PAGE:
A father and daughter’s search for disabled super heroes has lead to the creation of a comic depicting a whole other world: Mik Scarlet reports.
When 9 year old Emily White asked her artist dad Dan why there were no disabled characters on kids TV, he spend an age trying to find one. However he soon found his daughter was correct, but rather than put up with this situation he put his artistic skills to work and created Department of Ability. DOA are a group of super heroes, with a selection of amazing powers, aimed at younger children… and they are all disabled!
“I decided the characters needed to be as individual as possible, each with a different visible disability that could be seen and identified with,” says Dan.
“But I didn’t want to lecture, as it seemed that this was all disability on the TV was about. I wanted each disability to be related the character’s SUPERPOWER! Each character has a fully fleshed out backstory and each was completely different to make the concept even more unique and accessible.”
The comic places the Department’s members right at the centre of the action, “The DOA are the last of Earth’s superheroes. After a massive final battle between the heroes and the mastervillians, only ONE hero was left standing. Realising he could not protect Earth alone, he scoured the world looking for the best, bravest, strongest and most fearless heroes he could find. Boy did he find them! He then helped equip them, train them and became their mentor. To add mystery to the concept, we never see this character as he is always in shadow. The DOA are not afraid of anything or anyone, they have sworn to protect us all.”
What drives Dan is his heartfelt desire that disabled children should be able to see themselves in the media they consume.
“There is a real need for this. We move in a lot of circles, communities and groups that focus on disability and every single parent or kid I have run this by agree with me, there is NOTHING really of their own out there. There is nothing that will show them their incredible strengths, abilities and attitudes. Nothing that doesn’t lecture or use sympathy as a tagline. I also want this to appeal to everyone, not just disabled kids but I think it’s important to create something for the masses. Why should having disabled super heroes put off kids that aren’t disabled? I think they’d love the action whatever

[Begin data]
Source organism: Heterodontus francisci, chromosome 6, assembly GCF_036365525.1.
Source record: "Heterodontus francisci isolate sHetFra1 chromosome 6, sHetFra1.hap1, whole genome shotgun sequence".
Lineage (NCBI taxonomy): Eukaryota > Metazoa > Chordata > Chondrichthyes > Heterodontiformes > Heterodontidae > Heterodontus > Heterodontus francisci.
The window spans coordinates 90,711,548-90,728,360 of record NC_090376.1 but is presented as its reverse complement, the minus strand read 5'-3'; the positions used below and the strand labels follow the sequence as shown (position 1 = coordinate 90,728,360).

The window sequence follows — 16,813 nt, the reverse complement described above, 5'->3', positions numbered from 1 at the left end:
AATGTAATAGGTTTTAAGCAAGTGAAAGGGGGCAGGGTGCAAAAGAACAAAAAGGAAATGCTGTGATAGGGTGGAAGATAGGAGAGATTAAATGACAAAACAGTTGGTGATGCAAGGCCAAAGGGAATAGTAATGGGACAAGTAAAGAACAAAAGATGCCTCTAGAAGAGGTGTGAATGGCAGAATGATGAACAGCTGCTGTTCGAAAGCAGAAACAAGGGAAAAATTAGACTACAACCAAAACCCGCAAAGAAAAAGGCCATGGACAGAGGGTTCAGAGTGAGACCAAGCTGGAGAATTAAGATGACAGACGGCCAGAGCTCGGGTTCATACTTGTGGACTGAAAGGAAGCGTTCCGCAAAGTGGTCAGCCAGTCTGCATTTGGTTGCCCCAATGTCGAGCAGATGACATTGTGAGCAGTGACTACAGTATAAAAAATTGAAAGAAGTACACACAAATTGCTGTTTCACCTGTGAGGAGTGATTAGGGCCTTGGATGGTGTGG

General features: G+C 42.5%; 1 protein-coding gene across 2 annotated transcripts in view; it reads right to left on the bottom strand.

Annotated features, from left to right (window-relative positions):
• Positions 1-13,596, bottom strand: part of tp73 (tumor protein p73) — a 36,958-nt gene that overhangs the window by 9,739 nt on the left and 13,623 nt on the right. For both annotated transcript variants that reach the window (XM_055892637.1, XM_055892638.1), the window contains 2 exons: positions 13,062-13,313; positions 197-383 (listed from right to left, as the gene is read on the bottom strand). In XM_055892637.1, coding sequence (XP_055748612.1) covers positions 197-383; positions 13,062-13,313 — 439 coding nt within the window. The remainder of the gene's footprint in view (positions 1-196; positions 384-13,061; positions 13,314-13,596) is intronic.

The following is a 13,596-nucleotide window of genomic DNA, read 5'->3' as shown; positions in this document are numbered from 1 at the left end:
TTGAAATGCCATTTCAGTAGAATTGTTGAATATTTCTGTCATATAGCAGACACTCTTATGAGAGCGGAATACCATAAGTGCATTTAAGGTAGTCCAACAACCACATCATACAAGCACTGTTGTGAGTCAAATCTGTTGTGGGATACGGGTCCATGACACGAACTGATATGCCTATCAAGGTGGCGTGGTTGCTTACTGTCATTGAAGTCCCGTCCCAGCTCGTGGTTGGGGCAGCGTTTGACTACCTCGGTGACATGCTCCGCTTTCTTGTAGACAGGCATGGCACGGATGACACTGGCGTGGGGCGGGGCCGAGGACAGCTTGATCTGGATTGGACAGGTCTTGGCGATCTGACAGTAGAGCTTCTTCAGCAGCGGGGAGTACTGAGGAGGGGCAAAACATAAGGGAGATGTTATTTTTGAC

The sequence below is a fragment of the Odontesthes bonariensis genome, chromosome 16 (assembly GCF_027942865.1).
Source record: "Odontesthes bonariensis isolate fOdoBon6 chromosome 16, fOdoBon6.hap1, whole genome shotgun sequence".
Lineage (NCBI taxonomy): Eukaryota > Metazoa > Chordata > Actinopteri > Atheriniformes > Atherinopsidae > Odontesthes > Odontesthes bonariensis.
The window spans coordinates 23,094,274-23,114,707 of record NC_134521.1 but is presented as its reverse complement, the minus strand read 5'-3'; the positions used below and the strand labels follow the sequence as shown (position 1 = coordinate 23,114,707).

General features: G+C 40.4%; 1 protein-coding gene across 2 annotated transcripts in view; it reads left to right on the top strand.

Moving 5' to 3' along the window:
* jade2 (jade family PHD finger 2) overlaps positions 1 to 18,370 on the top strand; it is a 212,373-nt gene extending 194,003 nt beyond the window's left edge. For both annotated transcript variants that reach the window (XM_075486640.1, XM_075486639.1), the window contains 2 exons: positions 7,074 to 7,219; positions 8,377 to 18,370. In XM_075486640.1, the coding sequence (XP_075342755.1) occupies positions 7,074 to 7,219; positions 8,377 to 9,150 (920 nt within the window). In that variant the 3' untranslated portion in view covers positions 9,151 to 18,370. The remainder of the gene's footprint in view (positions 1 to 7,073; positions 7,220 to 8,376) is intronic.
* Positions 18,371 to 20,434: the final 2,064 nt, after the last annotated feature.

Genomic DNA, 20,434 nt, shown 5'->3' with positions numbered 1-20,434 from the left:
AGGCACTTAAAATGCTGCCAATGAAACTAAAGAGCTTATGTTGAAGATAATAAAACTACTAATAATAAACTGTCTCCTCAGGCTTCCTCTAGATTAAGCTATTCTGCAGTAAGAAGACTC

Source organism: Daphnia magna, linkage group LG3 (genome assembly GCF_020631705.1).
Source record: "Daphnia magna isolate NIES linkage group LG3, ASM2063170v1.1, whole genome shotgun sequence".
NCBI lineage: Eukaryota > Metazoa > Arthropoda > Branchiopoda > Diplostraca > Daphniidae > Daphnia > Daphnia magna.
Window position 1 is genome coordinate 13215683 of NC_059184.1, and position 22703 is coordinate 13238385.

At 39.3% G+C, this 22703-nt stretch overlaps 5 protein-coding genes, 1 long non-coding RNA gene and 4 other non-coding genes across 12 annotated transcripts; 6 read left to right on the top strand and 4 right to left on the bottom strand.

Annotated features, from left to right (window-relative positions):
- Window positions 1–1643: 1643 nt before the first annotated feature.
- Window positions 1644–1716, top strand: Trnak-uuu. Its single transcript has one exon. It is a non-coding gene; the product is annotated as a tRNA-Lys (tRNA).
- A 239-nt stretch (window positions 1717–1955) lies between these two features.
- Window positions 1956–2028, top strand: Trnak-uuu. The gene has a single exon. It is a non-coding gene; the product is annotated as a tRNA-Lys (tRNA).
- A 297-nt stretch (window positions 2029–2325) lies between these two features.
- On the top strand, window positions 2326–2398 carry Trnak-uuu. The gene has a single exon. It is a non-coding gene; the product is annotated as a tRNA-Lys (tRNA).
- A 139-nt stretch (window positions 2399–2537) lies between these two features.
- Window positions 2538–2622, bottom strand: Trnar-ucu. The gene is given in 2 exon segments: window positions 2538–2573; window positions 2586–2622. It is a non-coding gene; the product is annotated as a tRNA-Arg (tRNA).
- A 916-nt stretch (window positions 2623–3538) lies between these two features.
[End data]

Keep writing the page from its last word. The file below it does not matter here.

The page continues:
“This is a real family project. Emily helps me with story ideas and with shaping characters, and my wife Aimee has taught herself to design websites to get the word out. The comic will be printed by Strongbones charity, they will promote it and distribute it. The comic will also include kids from the Strongbones and will also be heroes. The DOA and these heroes will fight, will be dangerous and do stunts! Wheelchairs will fly, the characters will battle for good and action will punch out of the page. I want to ensure every little disabled hero in the UK feels that the Department Of Ability is theirs!”
Dan has tried to get professional backing for the comic but to no avail, so far. He approached animation companies, TV networks and even tried famous authors, but was told it wouldn’t work as his characters only represent a minority of society, and are not mainstream enough. ” A minority, excuse me?? 12million? That’s a BIG minority!”
Dan becomes really animated and the passion of a father trying to ensure his child has the same experience of growing up comes through so strongly.
“There is a definite lack of positive disabled characters on television, its appalling. The BBC seem to be the only broadcaster putting some effort in, but elsewhere it breaks my heart. Why is there no representation? Be it DOA or something else, things have to change, really they do, it breaks my heart when Emily says to me: Dad where are heroes like me?”
The family team behind DOA has been trying to get the word out, and are working hard to get the Department of Ability onto the shelves of your local comic shop, and then turn it into an animation for TV.
“This has become my mission, to change attitudes and improve the image that TV seems to be lagging behind. Its nearly broken me but I believe this project has the potential to be a MASSIVE HIT. We’ve got such support from some major disabled celebs, like Dame Tanni Grey Thompson and Warwick Davis, so all we have to do now is get the media industry onboard!”
With more and more people highlighting the lack of representation of disabled people within kids TV, and the dedication of Emily, Dan and Aimee, let’s hope that the world’s children will be enthralled at the adventures of the Department Of Ability very soon.
For more info, visit Department of Ability.